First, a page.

COVID-19 vaccine can affect mammogram result, but in most cases it is not of concern


This past January, breast-imaging radiologists at UCLA began noticing an unusual pattern in routine screening mammograms: abnormally enlarged lymph nodes in the armpit, a potential sign of cancer. But, in most cases, these enlarged nodes were not suspicious for cancer. When the radiologists called patients to gather additional information, they discovered that many of the women had recently received a COVID-19 vaccine in the corresponding arm that led to the swelling, what is known as axillary lymphadenopathy.

“The most important thing to know is that this is a normal response, showing that your immune system is doing what it is supposed to be doing to protect you against COVID,” says UCLA radiologist Melissa Joines, MD.


Indeed, other vaccines, including those for shingles, pneumonia, tetanus and even the flu, can cause similar immunogenic reactions seen on breast imaging. Not all women will have axillary lymphadenopathy after a vaccine, and many may not notice the swelling that can be seen on imaging.

Radiologists realized two things were drastically different and contributing to the increase. “Because of the rapid mass vaccination of our population, we were seeing more cases. And the COVID-19 vaccines seem to initiate a stronger immune reaction than some of the other vaccines,” Dr. Joines explains.

Clinicians across the country picked up the same pattern, and the national Society for Breast Imaging’s Patient Ca re a nd Delivery Committee issued new guidelines that addressed the temporary lymph node en la rgements a nd “ fa lse posit ives” i n mammograms after COVID-19 vaccines. With regard to scheduling, it recommended: “If possible, and when it does not unduly delay care, consider scheduling screening exams prior to the first dose of a COVID-19 vaccination or four-to-six weeks following the second dose of a COVID-19 vaccination.”

UCLA breast surgeon Deanna J. Attai, MD, emphasizes those recommendations apply for women undergoing routine screening mammograms once a year or every other year if they are not high risk and no problems are suspected. “This does not apply to women undergoing diagnostic imaging when an actual problem exists — when they feel a lump, are experiencing pain, have nipple discharge or other symptoms,” Dr. Attai says. “Those women should schedule their diagnostic mammograms as soon as possible, regardless of the timing of the COVID-19 vaccine.”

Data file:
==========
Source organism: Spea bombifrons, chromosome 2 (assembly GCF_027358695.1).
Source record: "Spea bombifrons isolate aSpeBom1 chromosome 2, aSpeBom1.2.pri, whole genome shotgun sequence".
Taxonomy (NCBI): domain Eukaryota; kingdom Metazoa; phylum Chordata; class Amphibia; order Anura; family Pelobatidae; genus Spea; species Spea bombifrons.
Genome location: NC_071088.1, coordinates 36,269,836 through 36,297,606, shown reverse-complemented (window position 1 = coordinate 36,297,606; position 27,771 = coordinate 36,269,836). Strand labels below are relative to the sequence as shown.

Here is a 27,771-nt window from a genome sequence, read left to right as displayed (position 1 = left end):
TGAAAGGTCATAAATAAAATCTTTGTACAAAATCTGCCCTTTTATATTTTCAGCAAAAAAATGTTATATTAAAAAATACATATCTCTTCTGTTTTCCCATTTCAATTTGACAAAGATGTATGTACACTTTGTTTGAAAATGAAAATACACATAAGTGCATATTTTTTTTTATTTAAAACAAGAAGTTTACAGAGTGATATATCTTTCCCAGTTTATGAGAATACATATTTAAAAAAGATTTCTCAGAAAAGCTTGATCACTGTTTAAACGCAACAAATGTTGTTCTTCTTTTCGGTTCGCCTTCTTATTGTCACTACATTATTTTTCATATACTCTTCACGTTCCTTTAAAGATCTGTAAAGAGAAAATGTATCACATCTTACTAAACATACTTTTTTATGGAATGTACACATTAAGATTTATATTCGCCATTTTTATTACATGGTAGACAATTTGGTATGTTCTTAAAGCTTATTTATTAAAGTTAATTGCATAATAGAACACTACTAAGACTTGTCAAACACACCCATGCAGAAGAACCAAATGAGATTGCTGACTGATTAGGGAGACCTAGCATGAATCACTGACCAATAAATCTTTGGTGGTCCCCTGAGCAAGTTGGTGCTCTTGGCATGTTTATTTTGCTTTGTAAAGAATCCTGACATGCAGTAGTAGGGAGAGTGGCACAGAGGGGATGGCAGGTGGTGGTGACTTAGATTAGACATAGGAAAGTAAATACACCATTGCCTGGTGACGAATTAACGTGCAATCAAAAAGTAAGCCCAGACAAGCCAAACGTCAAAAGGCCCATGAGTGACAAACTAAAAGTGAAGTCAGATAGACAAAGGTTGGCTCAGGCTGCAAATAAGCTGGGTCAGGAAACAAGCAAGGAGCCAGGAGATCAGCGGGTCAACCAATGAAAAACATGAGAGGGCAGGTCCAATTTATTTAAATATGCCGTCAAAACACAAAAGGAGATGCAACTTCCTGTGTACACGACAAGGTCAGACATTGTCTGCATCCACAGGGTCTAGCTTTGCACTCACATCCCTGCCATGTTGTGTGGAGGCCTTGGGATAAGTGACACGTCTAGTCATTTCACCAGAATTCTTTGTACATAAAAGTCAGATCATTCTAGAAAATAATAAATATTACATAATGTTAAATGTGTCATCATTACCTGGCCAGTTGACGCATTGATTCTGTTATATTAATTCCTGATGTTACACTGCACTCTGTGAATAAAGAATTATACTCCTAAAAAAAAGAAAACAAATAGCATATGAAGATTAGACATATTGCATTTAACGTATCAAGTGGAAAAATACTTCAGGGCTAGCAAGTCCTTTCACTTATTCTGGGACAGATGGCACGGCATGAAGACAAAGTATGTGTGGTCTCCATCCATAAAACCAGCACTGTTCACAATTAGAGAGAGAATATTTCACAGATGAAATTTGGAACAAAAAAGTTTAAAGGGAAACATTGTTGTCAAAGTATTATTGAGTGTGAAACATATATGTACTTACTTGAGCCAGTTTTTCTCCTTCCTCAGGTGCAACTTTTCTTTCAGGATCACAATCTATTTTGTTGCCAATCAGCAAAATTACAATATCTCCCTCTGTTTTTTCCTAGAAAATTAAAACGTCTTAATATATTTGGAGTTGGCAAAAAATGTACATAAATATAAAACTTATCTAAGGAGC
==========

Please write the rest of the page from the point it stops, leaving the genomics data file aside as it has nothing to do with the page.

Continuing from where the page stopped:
Additionally, because routine cancer s c re en i ngs , i nc lud i ng m a m mog r a m s , plummeted during the pandemic, UCLA physicians recommend that women overdue for routine mammograms schedule them as soon as they are able. “It’s important to stress that getting a screening mammogram ensures that breast cancer can be detected as early as possible,” says UCLA radiologist Hannah Milch, MD. And if you already have one scheduled, UCLA’s radiologists recommend keeping the appointment, as it may be difficult to reschedule later as radiology departments see an uptick in screenings.

The doctors stress that the same is also true for the COVID-19 vaccine, and they advise that no one should reschedule their COVID-19 vaccine appointments, and that completing the vaccine regimen as soon as possible is critical.

Over the past months, radiologists have become more skilled in recognizing the possibility of vaccine-induced swelling. Breast-imaging technologists now document a patient’s vaccination dates, as well as in which arm it was given. If the technologist doesn’t ask for the information, the doctors encourage patients to offer the information and ask that it be added to their chart. If the patient received the two-shot Pfizer or Moderna vaccine, it is important to note whether or not it has been one or two doses. This is key information that will be considered by the radiologists when reading the mammograms, Dr. Milch says. Another tip: If there is a history of breast cancer, the radiologists recommend receiving the vaccine in the opposite arm or, if possible, in the gluteal region to avoid any potential issues.

“It’s important to stress that getting a screening mammogram ensures that breast cancer can be detected as early as possible.”

“As the months have gone by, we have become more familiar with this issue,” Dr. Joines adds. “And having a prominent lymph node in and of itself without a clinically or mammographically suspicious breast mass is a rare manifestation of breast cancer.”

Additionally, the doctors stress that there is no correlation between the COVID-19 vaccine and breast cancer. “When this first started to hit the medical and the lay press, some of the headlines implied that there was a link between the vaccines and breast cancer,” Dr. Attai says. “An enlargement of the lymph nodes in imaging can sometimes be a concerning finding, but there appears to be no link between the vaccine and breast cancer. Both the COVID-19 vaccine and mammograms save lives.”